What about music? Sometimes I think, “Where are the Bachs of today?” Bach (a Lutheran, by the way), composed his music for worship. In fact, many of the great classical composers composed sacred music to be used for worship. Saint Augustine said, “The one who sings prays twice.” My own Martin Luther said, “My heart, which is so full to overflowing, has often been solaced and refreshed by music when sick and weary.” In true Luther fashion he also said, “A person who…does not regard music as a marvelous creation of God, must be a clodhopper indeed and does not deserve to be called a human being; he should be permitted to hear nothing but the braying of asses and the grunting of hogs.” Tell us how you really feel, Martin:)
Indeed, from the beginning of human history art was used to express the spiritual dimension of life, to give thanks and praise and gratitude to the Creator of the Cosmos. Poetry, sacred stories, songs, symphonies, paintings, sculptures, tapestries, murals, architectural wonders, athletic events (the origin of the Olympics) were all expressions of humanity’s deepest spiritual longings and experiences of communion with the Divine.
So today, why not films? Plays? Television programs? Music? Novels? Paintings? Mosaics? Photography? Graffiti? Blogs?
Those of us who lament the dwindling attendance in churches around the world, need to reflect on the events that are drawing huge numbers of people, like sports events, concerts, films, plays. The other night I suggested to my husband that the television programs he is so fond of, like “The Voice,” are perhaps so popular in our culture because they tap into that spiritual place within all of us, and move us to that same place of thanksgiving, praise, and gratitude for the gift of this “wild and precious life,” as poet Mary Oliver says. Perhaps artists are now, as they have always been, the “preachers” or communicators of the holy to those who are spiritually longing. That is my theory. So, part of the Oceans of Grace Outreach Ministry at our church includes a Faith in the Arts program.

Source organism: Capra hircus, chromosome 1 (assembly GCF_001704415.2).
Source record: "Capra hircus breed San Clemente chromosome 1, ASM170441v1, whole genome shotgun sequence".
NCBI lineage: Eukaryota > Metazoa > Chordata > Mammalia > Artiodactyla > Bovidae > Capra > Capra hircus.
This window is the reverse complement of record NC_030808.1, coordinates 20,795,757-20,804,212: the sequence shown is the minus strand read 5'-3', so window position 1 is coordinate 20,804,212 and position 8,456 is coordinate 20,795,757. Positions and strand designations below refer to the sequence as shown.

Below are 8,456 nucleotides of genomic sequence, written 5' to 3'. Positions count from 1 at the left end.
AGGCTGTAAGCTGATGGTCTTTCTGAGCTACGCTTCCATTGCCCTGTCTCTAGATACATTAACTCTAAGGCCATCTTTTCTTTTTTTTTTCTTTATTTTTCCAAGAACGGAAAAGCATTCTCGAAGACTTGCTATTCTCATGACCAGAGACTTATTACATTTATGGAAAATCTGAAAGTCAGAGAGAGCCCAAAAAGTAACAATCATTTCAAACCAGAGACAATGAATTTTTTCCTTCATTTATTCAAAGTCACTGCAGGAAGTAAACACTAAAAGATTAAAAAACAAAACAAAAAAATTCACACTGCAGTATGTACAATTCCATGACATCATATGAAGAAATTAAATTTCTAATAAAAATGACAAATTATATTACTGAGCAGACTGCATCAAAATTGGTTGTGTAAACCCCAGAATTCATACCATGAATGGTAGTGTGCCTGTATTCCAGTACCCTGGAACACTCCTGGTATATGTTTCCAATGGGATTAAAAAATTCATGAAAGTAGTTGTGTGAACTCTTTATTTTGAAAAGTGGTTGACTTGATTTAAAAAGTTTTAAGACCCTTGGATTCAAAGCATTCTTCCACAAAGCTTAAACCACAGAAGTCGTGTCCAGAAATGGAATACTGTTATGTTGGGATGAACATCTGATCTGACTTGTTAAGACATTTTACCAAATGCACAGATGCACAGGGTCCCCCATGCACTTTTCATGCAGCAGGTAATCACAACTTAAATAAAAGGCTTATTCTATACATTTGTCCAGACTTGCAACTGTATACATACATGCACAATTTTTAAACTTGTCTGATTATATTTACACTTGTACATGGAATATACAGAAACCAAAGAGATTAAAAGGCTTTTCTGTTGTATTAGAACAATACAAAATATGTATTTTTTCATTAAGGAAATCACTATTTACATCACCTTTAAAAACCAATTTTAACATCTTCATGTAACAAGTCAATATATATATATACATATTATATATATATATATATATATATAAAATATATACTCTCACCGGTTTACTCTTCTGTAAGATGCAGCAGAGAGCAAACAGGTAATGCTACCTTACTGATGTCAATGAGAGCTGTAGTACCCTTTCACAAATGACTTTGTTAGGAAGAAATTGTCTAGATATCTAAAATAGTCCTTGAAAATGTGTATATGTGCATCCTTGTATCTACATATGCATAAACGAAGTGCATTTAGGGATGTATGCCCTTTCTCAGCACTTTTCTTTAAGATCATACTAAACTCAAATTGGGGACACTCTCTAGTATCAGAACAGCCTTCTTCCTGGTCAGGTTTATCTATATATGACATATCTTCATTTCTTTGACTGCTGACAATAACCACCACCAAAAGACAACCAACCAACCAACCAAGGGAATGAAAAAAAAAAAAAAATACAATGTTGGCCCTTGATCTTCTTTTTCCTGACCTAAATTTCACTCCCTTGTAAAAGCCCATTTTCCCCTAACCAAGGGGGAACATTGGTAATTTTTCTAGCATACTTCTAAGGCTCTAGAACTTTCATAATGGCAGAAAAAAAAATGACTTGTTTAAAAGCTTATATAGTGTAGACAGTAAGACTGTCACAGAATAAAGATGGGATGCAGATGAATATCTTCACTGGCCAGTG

if we want more people in our churches, maybe we need to open our buildings to artists, and invite them to share their gifts to help all of us open to the Artist who painted the Cosmos? And to you artists out there, whatever your art, CREATE! For in so doing, you give glory to God!
This day, may we see the Holy in all we encounter,
and may we reflect the Holy to all we encounter.
Linda Forsberg, Copyright May 5, 2015
Photos: With Victoria at the Cloister, Metropolitan Museum of Art, NYC; Wedding Site, ocean Cliff, Newport, RI; our wedding; our wedding, Fort Adams, Newport, RI; Jules’ photo of Newport Bridge at sunset; Greenwich Bay Brass performing at Gloria Dei Lutheran Church, Providence, Faith in the Arts; Tapestry exhibit, the Cloisters, NYC ( I learned that the Unicorn represents True Love); Mural of Martin Luther, Our Lady of Guadalupe, and Frederick Douglas, at Trinity Lutheran Church, Manhattan; Victoria and Madison’s wedding, Newport, RI